The new 200SX may be similar in character to its immediate antecedent, but it differs in style. In some ways, it is vaguely redolent of the old Reliant Scimitar GTC, though it is several hundred per cent better proportioned. It has a distinctive, and tidy, silhouette. The old hatchback has been ditched in favour of a conventional boot. While this doesn’t actually assist the practical processes. the 200SX can still be used as a semi-convenient three-seater. Despite claims to the contrary. it’s not really a two-plus-two. Although the rear bucket seats are accommodating per se, it’s impossible to generate sufficient leg room, even if you impale your front-seat passen ger on the dash. (And a 5ft 9in driver used up all but a fistful of inches’ legroom on the offside.) It is, however, tolerable if you park a third party sideways across both rear seats, with a little subterranean cushion packing to provide a flatter platform. . .

Although the boot looks minuscule, it will actually absorb several soft sports bags if you pack them thoughtfully. A long weekend’s luggage for three, plus two sets of camera gear, were easily consumed.

In evolving the 200SX. Nissan did consider opting for the presently fashionable V6 route. In the end, the lighter weight and packaging advantages of a turbocharged four prevailed, and in its latest guise the SR2ODET produces 197 bhp/6400 rpm and 195 lb ft of torque at 4800. Around 190 lb ft is available all the way from 3000-5000 rpm, beyond which the engine begins to betray its four-cylinder origins. Below that, it’s impressively smooth, and totally devoid of lag. Bearing in mind you’re not likely to sustain 6000 rpm in top in everyday usage, the engine’s rougher edges will probably remain hidden for the most part. Estimated top speed is 146 mph, and it should reach 60 mph from rest in about seven seconds (Nissan claims 7.5s for 0-62).

There is ample mid-range punch, too, and the 200SX picks up cleanly and forcefully in fourth gear from around 2800 rpm. Going in the other direction, the brakes are positive, powerful and provide plenty of feel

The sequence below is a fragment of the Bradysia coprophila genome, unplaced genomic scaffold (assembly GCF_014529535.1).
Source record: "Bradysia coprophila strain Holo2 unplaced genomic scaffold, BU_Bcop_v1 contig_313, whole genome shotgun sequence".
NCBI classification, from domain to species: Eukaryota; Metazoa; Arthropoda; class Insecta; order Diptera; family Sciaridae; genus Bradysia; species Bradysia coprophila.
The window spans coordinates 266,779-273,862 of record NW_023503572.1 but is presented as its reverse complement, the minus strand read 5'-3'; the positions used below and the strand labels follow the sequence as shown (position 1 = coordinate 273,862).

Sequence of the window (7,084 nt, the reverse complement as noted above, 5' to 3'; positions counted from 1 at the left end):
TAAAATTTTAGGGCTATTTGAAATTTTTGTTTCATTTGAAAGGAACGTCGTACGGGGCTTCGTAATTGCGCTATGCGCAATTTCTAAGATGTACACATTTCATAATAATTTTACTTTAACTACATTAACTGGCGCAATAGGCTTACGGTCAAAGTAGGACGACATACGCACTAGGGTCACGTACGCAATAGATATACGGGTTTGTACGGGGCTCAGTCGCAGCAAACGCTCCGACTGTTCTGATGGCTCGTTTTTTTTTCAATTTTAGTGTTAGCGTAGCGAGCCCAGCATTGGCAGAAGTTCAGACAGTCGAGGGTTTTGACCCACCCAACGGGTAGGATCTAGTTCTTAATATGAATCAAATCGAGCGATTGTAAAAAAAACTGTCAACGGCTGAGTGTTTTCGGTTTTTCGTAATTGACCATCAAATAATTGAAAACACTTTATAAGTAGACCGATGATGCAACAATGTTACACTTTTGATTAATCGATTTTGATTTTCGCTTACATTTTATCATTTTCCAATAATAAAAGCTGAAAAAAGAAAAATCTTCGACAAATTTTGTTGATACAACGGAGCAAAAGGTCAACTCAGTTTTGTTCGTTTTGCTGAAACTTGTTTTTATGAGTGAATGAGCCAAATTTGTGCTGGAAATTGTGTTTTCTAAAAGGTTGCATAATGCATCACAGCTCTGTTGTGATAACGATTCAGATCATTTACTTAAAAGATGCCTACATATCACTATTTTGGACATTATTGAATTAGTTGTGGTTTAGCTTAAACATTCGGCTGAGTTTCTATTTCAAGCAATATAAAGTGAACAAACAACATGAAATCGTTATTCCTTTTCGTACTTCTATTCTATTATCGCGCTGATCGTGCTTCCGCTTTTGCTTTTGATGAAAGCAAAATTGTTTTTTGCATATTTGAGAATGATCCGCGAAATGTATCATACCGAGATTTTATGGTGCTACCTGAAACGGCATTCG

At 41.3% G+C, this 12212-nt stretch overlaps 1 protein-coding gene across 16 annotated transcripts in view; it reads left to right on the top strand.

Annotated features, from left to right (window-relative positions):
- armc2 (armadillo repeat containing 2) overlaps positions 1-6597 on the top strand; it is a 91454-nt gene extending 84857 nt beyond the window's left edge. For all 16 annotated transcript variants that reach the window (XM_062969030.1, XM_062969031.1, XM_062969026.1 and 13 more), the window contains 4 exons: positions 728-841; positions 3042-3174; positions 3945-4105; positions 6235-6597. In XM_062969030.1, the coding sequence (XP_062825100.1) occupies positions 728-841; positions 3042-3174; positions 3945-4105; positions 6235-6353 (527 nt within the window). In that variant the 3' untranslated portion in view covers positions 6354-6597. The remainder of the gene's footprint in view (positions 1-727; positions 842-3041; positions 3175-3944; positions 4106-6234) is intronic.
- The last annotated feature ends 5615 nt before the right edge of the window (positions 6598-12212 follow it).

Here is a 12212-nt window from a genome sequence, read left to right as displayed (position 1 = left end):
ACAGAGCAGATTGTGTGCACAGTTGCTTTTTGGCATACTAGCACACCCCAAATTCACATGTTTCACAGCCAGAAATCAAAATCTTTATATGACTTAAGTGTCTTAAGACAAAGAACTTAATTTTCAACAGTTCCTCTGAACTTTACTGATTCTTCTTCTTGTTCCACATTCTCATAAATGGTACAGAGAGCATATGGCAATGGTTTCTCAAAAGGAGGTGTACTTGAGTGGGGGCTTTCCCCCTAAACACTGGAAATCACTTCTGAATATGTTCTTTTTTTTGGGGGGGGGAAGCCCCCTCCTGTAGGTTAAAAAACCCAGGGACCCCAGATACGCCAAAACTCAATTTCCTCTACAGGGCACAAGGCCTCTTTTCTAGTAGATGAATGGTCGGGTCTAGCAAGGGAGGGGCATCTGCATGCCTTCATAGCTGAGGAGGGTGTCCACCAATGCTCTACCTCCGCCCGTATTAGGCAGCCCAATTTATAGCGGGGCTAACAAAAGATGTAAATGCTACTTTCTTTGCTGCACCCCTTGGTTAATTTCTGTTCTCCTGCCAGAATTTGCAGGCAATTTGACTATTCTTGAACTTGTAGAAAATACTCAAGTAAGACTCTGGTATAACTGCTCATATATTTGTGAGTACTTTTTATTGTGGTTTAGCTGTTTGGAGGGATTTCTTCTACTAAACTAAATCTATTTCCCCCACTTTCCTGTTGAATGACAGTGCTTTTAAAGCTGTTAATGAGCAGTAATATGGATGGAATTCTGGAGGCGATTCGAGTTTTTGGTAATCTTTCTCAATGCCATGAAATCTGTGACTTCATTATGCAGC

Inside, the 200SX is lavishly appointed. It’s well put together, and has more buttons than Cadbury’s, but in truth you could be in any Japanese car. It’s built to a standard formula: feature-packed and easy to use, but short on character.

There are two specification options, ‘Standard’ and ‘Touring’. The difference is fairly minimal. The latter incorporates the aforementioned CD player, several hectares of leather (instead of moquette), suede door inserts (rather than cloth) and a passenger airbag. The Sony CD is a major boon. It accommodates 10 discs, and will mix and match a variety of music for ever and a day. You can travel for hours and hours without bothersome fiddling around, and without getting bored. Whatever pricing policy Nissan adopts (it was due to be announced at the Motor Show, shortly after this issue had closed for press), this musical diversion will almost certainly justify the hike on its own.

‘Standard’ trim incorporates air conditioning, leather-wrapped wheel and gear lever, tilt adjustable steering, central locking with immobiliser alarm, ABS, driver’s airbag, electrically operated windows and heated mirrors. In short, the only listed option is four-speed automatic transmission.

The seats offer impressive support, and getting comfortable presented no problem. The best evidence for this came at the end of a four-hour stint, when there was no sign of dead legs or seized knees, which are all-too-frequent tell-tale signs of poor cockpit design on trans-European trips.

Fuel economy was respectable. Nissan claims 32.1 mpg at a constant 75 mph, and 26.6 around town; our own return varied from around 24 during rigorous usage to 29.8. UK road conditions should easily nudge you close to the 30s, on average.


As the 200SX’s price had still to be verified as we closed for press, it is hard to assess exactly how it fares pound for pound against the opposition. It was expected that the ‘Standard’ version would be listed between £19,000-£19,400, and the ‘Touring’ around £1000 more. Whatever, it will be pitched aggressively against the Probe (£19,370 in 24v V6 guise), MX-6 (£19,245 and the costlier Prelude (£20,995 for the VTEC).

Take for granted that it will have an appealing price. Add the elegant profile. The pace. The decent handling. The 200SX has a bit of everything in its favour. It’s a shame that it isn’t as distinctive within as it is without, but we’ve grown used to that with contemporary car design.

Less familiar is the willingness of mass manufacturers to stick with rear-wheel drive in this day and age. The 200SX may not be perfect, but it’s a pretty good effort, and at the very least it keeps one’s options open as automotive cloning creeps ever further under the skin. S A